Image as Divine Energy

The image refers to that which lies in the innermost depths of the human being; that life giving force; that which allows the human to know its creator; that which energises the human to respond to its creator; that which underpins all that has been described in this article as God’s image.[14]

However, to confine it to a particular endowment means that the human being ceases to be a created person; what is significant is not that which enables, but its expression realised as the relationship with its creator.

Dumitru Staniloae writes, “Our being has its kinship with God through the spirit that it has received, but it receives the spirit because it is capable of conscious relationship with God.”[15]

Conclusion

The views provided on the Image are not disparate; they express a common theme, or rather a task, which is the perfection of both the human being and all creation made possible through God’s love.

Humanity’s failure to realise this task has resulted in the ecological crisis and one should be careful not to attribute this crisis to the advancement and application of scientific knowledge. As Panagiotis Nellas writes, “Man, in organising the world and discovering its mysteries, does nothing but fulfil one of the marks of his destiny, provided, of course, that his organisation of the world proceeds in the direction of its becoming fully human.”[16]

Moreover, being in the Image of God, does not imply that the human being identifies or will ever be able to identify with the essence of God. There is an unbridgeable ontological gap between God and humanity – God is uncreated, and humanity created by God out of nothing. If the human being’s task is to be realised, a correct understanding on the doctrine of the Image of God is necessary.

Creation springs forth from within God, it is an act of love and consequently all things created are holy, are called to holiness and are “elevated from ontological mortality to charismatic immortality”[17]

Bibliography

Chirban, John T. (ed.). Personhood. Connecticut, Westport: Bergin & Garvey, 1996. Chrysostom, John. Eight Sermons on the Book of Genesis. Translated by Robert   Charles Hill. Boston, Mass: Holy Cross Orthodox Press, 2004. Gunton, Colin E. The Triune Creator. Michigan: William B. Eerdmans Publishing Company, 1998. Lossky, Vladimir. The Mystical Theology of the Eastern Church. London: James Clarke & Co Ltd, 1957. Nellas, Panagiotis. Deification in Christ: The Nature of the Human Person. Crestwood: St Vladimir’s Seminary Press, 1987. Sherrard, Philip. Christianity: Lineaments of a Sacred Tradition. Edinburgh: T&T Clark, 1998. Stylianos, Archbishop. “The Sacredness of Creation.” Phronema 5, (1990): 5-13.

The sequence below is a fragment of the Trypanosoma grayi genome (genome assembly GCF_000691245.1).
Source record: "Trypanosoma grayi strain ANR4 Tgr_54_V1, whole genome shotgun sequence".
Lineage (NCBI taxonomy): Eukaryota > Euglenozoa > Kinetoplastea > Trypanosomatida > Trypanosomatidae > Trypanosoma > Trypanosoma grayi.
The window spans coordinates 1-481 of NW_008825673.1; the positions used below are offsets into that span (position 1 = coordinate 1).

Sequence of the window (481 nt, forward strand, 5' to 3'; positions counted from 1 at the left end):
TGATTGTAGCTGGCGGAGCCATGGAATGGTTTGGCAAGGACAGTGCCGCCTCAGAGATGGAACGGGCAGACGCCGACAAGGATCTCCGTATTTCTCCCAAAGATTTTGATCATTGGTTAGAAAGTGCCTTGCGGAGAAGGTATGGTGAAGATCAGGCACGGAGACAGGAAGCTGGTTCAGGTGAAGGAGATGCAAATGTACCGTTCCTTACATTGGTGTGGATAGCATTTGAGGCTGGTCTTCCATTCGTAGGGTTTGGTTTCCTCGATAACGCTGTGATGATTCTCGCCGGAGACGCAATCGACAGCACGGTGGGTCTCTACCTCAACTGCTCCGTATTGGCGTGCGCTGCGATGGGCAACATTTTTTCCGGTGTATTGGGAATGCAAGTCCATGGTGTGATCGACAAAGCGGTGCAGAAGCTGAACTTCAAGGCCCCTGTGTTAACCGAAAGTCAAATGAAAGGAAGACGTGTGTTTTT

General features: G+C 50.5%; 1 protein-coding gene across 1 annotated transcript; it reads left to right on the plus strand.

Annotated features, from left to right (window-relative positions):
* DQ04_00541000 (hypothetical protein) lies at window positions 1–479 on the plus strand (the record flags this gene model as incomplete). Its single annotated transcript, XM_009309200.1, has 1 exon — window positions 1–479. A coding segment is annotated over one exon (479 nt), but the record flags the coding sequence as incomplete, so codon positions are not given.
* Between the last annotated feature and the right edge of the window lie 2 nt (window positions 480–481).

[1] Gregory of Nyssa, On the Creation of Man 11, PG 44, 153D-156B, esp, 156AB.
[2] Panagiotis Nellas, Deification in Christ: The Nature of the Human Person (Crestwood: St Vladimir’s Seminary Press, 1987), 24.
[3] Panagiotis Nellas, Deification in Christ: The Nature of the Human Person (Crestwood: St Vladimir’s Seminary Press, 1987), 24.
[4] Panagiotis Nellas, Deification in Christ: The Nature of the Human Person (Crestwood: St Vladimir’s Seminary Press, 1987), 37.
[5] Panagiotis Nellas, Deification in Christ: The Nature of the Human Person (Crestwood: St Vladimir’s Seminary Press, 1987), 24.
[6] Panagiotis Nellas, Deification in Christ: The Nature of the Human Person (Crestwood: St Vladimir’s Seminary Press, 1987), 26.
[7] John T. Chirban, ed., Personhood (Connecticut, Westport: Bergin & Garvey, 1996), 3.
[8] John T. Chirban, ed., Personhood (Connecticut, Westport: Bergin & Garvey, 1996), 4.
[9] John T. Chirban, ed., Personhood (Connecticut, Westport: Bergin & Garvey, 1996), 7.
[10] Panagiotis Nellas, Deification in Christ: The Nature of the Human Person (Crestwood: St Vladimir’s Seminary Press, 1987), 27.
[11] John Chrysostom, Eight Sermons on the Book of Genesis, trans. Robert Charles Hill (Boston, Mass: St Vladimir’s Seminary Press, 2004), 47.
[12] Archbishop Stylianos, ‘The Sacredness of Creation’, Phronema 5 (1990): 10.
[13] Metropolitan John of Pergamon, ‘Orthodoxy and the Problem of the Protection of the Natural Environment’, So That God’s Creation Might Live (1991): 19-56.
[14] St Gregory of Nyssa remarks on this apparent synergism: “Through the natural glow lying within it, the eye, attracted by the innate power of what is akin to it, comes to have communion with the light. Similarly, it was necessary for something akin to the divine to be mingled with human nature, so that through this correspondence it should have a desire for what is its own…. For this reason it has been endowed with life and reason and wisdom and every good thing befitting God, so that through each of these things it might have a desire for what is its own…. The account of creation indicates all this succinctly by a single phrase when it says that man was made in the image of God.” in Gregory of Nyssa, Catechetical Oration 5, PG 45, 21CD.
[15] Dumitru Staniloae, ‘Image, likeness, and deification in the human person’, Communio 13 (1986): 67.
[16] Panagiotis Nellas, Deification in Christ: The Nature of the Human Person (Crestwood: St Vladimir’s Seminary Press, 1987), 29.
[17] Archbishop Stylianos, ‘The Sacredness of Creation’, Phronema 5 (1990): 8.

About admin

Leave a Reply

Your email address will not be published. Required fields are marked *

*